Individual-level interventions for reducing occupational stress in healthcare workers.Cochrane Database Syst Rev. 2023 05 12; 5:CD002892.CD
Healthcare workers can suffer from work-related stress as a result of an imbalance of demands, skills and social support at work. This may lead to stress, burnout and psychosomatic problems, and deterioration of service provision. This is an update of a Cochrane Review that was last updated in 2015, which has been split into this review and a review on organisational-level interventions. OBJECTIVES: To evaluate the effectiveness of stress-reduction interventions targeting individual healthcare workers compared to no intervention, wait list, placebo, no stress-reduction intervention or another type of stress-reduction intervention in reducing stress symptoms. SEARCH METHODS: We used the previous version of the review as one source of studies (search date: November 2013). We searched the Cochrane Central Register of Controlled Trials (CENTRAL), MEDLINE, Embase, PsycINFO, CINAHL, Web of Science and a trials register from 2013 up to February 2022.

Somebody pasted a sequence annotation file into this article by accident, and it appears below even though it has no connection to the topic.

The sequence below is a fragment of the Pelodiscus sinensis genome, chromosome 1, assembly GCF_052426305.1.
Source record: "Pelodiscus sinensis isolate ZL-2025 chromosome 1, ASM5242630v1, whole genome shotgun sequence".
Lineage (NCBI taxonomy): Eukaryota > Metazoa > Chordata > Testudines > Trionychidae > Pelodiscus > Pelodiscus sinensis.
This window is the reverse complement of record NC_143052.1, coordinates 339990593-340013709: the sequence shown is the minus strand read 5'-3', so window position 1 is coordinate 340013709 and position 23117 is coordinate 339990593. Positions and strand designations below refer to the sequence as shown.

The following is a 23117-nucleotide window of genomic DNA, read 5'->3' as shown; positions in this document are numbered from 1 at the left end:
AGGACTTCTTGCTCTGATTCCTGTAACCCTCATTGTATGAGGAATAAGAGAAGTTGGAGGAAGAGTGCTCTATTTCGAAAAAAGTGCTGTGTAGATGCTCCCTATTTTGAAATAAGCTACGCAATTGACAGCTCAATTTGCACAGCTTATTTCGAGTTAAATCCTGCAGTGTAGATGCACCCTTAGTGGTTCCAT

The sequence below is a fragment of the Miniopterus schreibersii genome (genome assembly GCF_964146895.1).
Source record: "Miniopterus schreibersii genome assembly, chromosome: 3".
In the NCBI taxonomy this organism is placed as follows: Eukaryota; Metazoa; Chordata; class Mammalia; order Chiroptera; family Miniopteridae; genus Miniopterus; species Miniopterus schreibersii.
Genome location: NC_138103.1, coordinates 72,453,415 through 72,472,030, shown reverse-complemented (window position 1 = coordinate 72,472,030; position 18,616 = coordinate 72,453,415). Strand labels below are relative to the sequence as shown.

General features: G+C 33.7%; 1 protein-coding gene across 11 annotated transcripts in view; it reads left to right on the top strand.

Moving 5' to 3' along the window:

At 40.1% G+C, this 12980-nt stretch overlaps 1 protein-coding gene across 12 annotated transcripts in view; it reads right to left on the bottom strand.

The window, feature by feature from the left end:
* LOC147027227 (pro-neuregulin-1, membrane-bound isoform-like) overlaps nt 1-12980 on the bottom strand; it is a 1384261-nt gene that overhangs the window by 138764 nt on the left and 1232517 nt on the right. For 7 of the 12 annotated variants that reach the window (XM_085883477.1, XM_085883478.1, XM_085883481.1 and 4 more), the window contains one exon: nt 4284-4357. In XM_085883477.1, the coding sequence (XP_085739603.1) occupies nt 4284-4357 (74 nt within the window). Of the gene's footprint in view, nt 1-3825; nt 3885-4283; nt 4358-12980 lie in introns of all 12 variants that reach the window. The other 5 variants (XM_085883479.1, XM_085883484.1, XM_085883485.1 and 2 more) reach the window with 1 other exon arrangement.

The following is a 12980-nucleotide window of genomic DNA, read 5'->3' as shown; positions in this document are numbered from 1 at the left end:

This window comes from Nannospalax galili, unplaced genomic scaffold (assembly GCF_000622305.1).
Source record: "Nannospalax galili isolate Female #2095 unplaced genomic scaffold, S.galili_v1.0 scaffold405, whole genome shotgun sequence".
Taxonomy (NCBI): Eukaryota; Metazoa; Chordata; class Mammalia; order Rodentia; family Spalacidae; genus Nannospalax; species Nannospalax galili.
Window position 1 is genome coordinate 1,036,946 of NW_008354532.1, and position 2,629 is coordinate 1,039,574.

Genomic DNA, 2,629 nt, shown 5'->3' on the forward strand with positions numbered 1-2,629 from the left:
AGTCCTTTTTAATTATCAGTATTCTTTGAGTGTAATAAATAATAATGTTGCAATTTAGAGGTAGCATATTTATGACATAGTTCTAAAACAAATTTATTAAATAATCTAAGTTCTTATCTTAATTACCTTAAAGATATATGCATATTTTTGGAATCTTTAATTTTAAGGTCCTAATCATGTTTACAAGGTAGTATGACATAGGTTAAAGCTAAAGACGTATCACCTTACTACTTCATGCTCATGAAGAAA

We included randomised controlled trials (RCT) evaluating the effectiveness of stress interventions directed at healthcare workers. We included only interventions targeted at individual healthcare workers aimed at reducing stress symptoms. DATA COLLECTION AND ANALYSIS: Review authors independently selected trials for inclusion, assessed risk of bias and extracted data. We used standard methodological procedures expected by Cochrane. We categorised interventions into ones that: 1. focus one's attention on the (modification of the) experience of stress (thoughts, feelings, behaviour); 2. focus one's attention away from the experience of stress by various means of psychological disengagement (e.g. relaxing, exercise); 3. alter work-related risk factors on an individual level; and ones that 4. combine two or more of the above. The crucial outcome measure was stress symptoms measured with various self-reported questionnaires such as the Maslach Burnout Inventory (MBI), measured at short term (up to and including three months after the intervention ended), medium term (> 3 to 12 months after the intervention ended), and long term follow-up (> 12 months after the intervention ended). MAIN RESULTS: This is the second update of the original Cochrane Review published in 2006, Issue 4. This review update includes 89 new studies, bringing the total number of studies in the current review to 117 with a total of 11,119 participants randomised. The number of participants per study arm was ≥ 50 in 32 studies. The most important risk of bias was the lack of blinding of participants. Focus on the experience of stress versus no intervention/wait list/placebo/no stress-reduction intervention Fifty-two studies studied an intervention in which one's focus is on the experience of stress. Overall, such interventions may result in a reduction in stress symptoms in the short term (standardised mean difference (SMD) -0.37, 95% confidence interval (CI) -0.52 to -0.23; 41 RCTs; 3645 participants; low-certainty evidence) and medium term (SMD -0.43, 95% CI -0.71 to -0.14; 19 RCTs; 1851 participants; low-certainty evidence). The SMD of the short-term result translates back to 4.6 points fewer on the MBI-emotional exhaustion scale (MBI-EE, a scale from 0 to 54). The evidence is very uncertain (one RCT; 68 participants, very low-certainty evidence) about the long-term effect on stress symptoms of focusing one's attention on the experience of stress. Focus away from the experience of stress versus no intervention/wait list/placebo/no stress-reduction intervention Forty-two studies studied an intervention in which one's focus is away from the experience of stress. Overall, such interventions may result in a reduction in stress symptoms in the short term (SMD -0.55, 95 CI -0.70 to -0.40; 35 RCTs; 2366 participants; low-certainty evidence) and medium term (SMD -0.41 95% CI -0.79 to -0.03; 6 RCTs; 427 participants; low-certainty evidence). The SMD on the short term translates back to 6.8 fewer points on the MBI-EE. No studies reported the long-term effect. Focus on work-related, individual-level factors versus no intervention/no stress-reduction intervention Seven studies studied an intervention in which the focus is on altering work-related factors. The evidence is very uncertain about the short-term effects (no pooled effect estimate; three RCTs; 87 participants; very low-certainty evidence) and medium-term effects and long-term effects (no pooled effect estimate; two RCTs; 152 participants, and one RCT; 161 participants, very low-certainty evidence) of this type of stress management intervention. A combination of individual-level interventions versus no intervention/wait list/no stress-reduction intervention Seventeen studies studied a combination of interventions. In the short-term, this type of intervention may result in a reduction in stress symptoms (SMD -0.67 95%, CI -0.95 to -0.39; 15 RCTs; 1003 participants; low-certainty evidence). The SMD translates back to 8.2 fewer points on the MBI-EE. On the medium term, a combination of individual-level interventions may result in a reduction in stress symptoms, but the evidence does not exclude no effect (SMD -0.48, 95% CI -0.95 to 0.00; 6 RCTs; 574 participants; low-certainty evidence). The evidence is very uncertain about the long term effects of a combination of interventions on stress symptoms (one RCT, 88 participants; very low-certainty evidence). Focus on stress versus other intervention type Three studies compared focusing on stress versus focusing away from stress and one study a combination of interventions versus focusing on stress. The evidence is very uncertain about which type of intervention is better or if their effect is similar.